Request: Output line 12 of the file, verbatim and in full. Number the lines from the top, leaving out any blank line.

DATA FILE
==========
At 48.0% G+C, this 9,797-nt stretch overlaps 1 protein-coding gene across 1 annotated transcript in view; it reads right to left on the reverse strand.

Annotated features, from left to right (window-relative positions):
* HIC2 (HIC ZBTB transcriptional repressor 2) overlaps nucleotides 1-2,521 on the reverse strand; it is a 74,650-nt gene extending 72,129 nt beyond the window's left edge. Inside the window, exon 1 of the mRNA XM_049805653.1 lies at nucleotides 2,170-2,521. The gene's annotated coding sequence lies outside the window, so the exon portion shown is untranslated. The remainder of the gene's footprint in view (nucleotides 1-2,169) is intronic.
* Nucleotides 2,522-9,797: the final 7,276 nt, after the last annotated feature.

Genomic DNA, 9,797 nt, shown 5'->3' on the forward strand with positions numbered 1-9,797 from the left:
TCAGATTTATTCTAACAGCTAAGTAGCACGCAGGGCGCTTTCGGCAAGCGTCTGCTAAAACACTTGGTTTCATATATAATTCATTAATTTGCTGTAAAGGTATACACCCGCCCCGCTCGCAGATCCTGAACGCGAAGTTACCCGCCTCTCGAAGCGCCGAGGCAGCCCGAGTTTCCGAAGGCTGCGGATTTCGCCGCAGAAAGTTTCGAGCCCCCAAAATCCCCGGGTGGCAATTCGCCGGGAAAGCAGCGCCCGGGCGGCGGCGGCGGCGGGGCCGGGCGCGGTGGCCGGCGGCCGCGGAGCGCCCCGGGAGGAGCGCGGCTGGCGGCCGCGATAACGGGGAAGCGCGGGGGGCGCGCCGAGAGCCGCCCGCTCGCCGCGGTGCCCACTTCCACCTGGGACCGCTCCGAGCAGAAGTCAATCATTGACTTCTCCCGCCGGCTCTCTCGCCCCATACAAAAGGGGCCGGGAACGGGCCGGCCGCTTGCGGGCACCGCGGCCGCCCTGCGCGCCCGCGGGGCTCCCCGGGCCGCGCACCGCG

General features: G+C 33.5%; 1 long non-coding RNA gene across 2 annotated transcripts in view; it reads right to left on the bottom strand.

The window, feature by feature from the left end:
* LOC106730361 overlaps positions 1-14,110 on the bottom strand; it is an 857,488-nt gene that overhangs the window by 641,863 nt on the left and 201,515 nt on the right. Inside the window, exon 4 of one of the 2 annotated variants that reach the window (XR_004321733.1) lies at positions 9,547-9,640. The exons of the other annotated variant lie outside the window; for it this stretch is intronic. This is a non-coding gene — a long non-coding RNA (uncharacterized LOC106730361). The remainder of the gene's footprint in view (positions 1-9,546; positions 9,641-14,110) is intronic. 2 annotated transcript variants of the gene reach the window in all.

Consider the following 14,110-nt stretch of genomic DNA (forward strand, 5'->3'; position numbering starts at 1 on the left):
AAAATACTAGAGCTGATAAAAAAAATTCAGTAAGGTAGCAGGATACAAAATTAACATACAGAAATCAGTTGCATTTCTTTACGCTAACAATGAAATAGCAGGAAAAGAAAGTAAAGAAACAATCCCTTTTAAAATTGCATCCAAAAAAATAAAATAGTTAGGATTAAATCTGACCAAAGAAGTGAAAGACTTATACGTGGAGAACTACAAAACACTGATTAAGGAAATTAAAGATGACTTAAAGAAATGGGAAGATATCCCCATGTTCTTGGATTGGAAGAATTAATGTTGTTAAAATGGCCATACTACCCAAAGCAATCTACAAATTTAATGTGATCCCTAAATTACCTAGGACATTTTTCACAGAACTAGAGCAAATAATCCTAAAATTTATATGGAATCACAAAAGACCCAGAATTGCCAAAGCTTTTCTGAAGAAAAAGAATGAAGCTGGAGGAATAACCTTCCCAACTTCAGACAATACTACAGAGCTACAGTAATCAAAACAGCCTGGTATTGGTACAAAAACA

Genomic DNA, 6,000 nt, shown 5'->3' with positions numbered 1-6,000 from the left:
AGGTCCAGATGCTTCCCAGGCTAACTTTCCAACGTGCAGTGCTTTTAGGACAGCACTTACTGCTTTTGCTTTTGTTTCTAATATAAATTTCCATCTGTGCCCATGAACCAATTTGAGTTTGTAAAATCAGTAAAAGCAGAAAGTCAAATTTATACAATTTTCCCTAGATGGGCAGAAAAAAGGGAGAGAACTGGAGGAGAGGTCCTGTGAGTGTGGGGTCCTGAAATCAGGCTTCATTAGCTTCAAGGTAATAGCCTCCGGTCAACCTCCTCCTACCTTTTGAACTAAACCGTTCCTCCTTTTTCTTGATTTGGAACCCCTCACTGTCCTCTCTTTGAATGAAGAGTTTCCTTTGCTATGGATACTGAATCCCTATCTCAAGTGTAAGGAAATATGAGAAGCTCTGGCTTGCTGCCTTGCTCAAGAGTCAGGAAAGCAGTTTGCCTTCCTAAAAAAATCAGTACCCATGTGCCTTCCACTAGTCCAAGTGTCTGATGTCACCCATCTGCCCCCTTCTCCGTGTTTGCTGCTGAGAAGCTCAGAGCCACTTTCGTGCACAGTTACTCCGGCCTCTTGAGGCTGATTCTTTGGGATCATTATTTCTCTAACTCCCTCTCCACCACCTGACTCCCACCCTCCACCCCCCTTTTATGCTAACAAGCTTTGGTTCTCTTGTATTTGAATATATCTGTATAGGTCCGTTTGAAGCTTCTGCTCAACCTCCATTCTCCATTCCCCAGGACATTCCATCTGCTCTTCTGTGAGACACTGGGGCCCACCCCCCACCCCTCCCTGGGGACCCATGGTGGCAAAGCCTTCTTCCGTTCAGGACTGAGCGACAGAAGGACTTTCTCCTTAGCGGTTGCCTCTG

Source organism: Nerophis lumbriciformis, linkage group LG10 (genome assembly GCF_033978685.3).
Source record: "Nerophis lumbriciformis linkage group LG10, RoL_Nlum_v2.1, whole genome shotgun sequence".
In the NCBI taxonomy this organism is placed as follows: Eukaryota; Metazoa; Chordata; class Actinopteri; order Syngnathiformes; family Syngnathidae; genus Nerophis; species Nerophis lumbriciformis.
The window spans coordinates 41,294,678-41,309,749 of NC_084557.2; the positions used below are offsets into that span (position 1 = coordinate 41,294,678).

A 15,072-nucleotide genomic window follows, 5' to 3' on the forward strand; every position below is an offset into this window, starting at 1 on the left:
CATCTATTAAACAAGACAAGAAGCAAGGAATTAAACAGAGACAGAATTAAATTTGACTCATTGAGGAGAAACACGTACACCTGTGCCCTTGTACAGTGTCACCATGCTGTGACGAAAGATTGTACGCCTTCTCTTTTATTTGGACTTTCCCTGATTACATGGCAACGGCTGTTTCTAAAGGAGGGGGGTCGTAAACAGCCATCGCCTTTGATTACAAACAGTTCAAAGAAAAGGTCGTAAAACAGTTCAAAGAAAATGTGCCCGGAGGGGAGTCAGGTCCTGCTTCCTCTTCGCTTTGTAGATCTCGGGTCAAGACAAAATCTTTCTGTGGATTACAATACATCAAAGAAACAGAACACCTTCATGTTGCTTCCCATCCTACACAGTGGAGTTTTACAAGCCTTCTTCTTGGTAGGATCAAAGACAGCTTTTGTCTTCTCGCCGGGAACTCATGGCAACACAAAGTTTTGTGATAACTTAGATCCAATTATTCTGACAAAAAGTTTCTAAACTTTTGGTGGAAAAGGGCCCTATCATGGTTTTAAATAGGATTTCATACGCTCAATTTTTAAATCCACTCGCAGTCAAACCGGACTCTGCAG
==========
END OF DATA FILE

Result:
Genomic DNA, 6,000 nt, shown 5'->3' with positions numbered 1-6,000 from the left: